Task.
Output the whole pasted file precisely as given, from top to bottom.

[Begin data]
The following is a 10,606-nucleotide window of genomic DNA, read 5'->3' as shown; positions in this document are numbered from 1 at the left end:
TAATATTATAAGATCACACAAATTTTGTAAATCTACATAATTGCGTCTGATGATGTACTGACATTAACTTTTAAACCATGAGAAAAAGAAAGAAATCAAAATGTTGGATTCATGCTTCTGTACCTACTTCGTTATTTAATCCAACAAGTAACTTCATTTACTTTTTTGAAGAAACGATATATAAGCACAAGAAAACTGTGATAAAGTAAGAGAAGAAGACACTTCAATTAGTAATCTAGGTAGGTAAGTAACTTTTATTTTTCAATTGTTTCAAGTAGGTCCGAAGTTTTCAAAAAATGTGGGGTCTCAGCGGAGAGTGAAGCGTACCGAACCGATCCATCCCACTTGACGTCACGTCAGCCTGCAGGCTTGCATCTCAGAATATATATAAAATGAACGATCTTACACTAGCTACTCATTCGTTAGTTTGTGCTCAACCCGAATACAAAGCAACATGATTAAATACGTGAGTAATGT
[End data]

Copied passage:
The following is a 10,606-nucleotide window of genomic DNA, read 5'->3' as shown; positions in this document are numbered from 1 at the left end:
TAATATTATAAGATCACACAAATTTTGTAAATCTACATAATTGCGTCTGATGATGTACTGACATTAACTTTTAAACCATGAGAAAAAGAAAGAAATCAAAATGTTGGATTCATGCTTCTGTACCTACTTCGTTATTTAATCCAACAAGTAACTTCATTTACTTTTTTGAAGAAACGATATATAAGCACAAGAAAACTGTGATAAAGTAAGAGAAGAAGACACTTCAATTAGTAATCTAGGTAGGTAAGTAACTTTTATTTTTCAATTGTTTCAAGTAGGTCCGAAGTTTTCAAAAAATGTGGGGTCTCAGCGGAGAGTGAAGCGTACCGAACCGATCCATCCCACTTGACGTCACGTCAGCCTGCAGGCTTGCATCTCAGAATATATATAAAATGAACGATCTTACACTAGCTACTCATTCGTTAGTTTGTGCTCAACCCGAATACAAAGCAACATGATTAAATACGTGAGTAATGT